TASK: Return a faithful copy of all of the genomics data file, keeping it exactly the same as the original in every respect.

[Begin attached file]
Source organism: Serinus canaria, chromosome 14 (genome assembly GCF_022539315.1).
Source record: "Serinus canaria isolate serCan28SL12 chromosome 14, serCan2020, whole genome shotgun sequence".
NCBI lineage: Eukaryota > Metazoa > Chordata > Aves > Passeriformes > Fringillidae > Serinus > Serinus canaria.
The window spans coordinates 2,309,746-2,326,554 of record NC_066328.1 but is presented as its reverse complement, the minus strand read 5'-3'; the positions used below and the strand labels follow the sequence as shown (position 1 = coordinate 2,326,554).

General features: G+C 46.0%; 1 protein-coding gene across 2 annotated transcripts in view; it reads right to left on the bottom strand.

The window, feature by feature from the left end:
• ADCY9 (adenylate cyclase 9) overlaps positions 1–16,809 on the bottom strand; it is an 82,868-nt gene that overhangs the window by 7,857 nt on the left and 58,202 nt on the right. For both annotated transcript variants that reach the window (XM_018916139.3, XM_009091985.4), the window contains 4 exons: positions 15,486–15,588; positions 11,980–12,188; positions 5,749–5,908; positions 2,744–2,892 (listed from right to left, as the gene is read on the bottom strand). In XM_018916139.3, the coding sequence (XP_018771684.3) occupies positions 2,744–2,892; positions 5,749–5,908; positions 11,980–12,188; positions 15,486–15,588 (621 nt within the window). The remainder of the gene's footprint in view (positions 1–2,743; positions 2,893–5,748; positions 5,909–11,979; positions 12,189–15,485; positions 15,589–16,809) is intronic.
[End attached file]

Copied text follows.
Source organism: Serinus canaria, chromosome 14 (genome assembly GCF_022539315.1).
Source record: "Serinus canaria isolate serCan28SL12 chromosome 14, serCan2020, whole genome shotgun sequence".
NCBI lineage: Eukaryota > Metazoa > Chordata > Aves > Passeriformes > Fringillidae > Serinus > Serinus canaria.
The window spans coordinates 2,309,746-2,326,554 of record NC_066328.1 but is presented as its reverse complement, the minus strand read 5'-3'; the positions used below and the strand labels follow the sequence as shown (position 1 = coordinate 2,326,554).

General features: G+C 46.0%; 1 protein-coding gene across 2 annotated transcripts in view; it reads right to left on the bottom strand.

The window, feature by feature from the left end:
• ADCY9 (adenylate cyclase 9) overlaps positions 1–16,809 on the bottom strand; it is an 82,868-nt gene that overhangs the window by 7,857 nt on the left and 58,202 nt on the right. For both annotated transcript variants that reach the window (XM_018916139.3, XM_009091985.4), the window contains 4 exons: positions 15,486–15,588; positions 11,980–12,188; positions 5,749–5,908; positions 2,744–2,892 (listed from right to left, as the gene is read on the bottom strand). In XM_018916139.3, the coding sequence (XP_018771684.3) occupies positions 2,744–2,892; positions 5,749–5,908; positions 11,980–12,188; positions 15,486–15,588 (621 nt within the window). The remainder of the gene's footprint in view (positions 1–2,743; positions 2,893–5,748; positions 5,909–11,979; positions 12,189–15,485; positions 15,589–16,809) is intronic.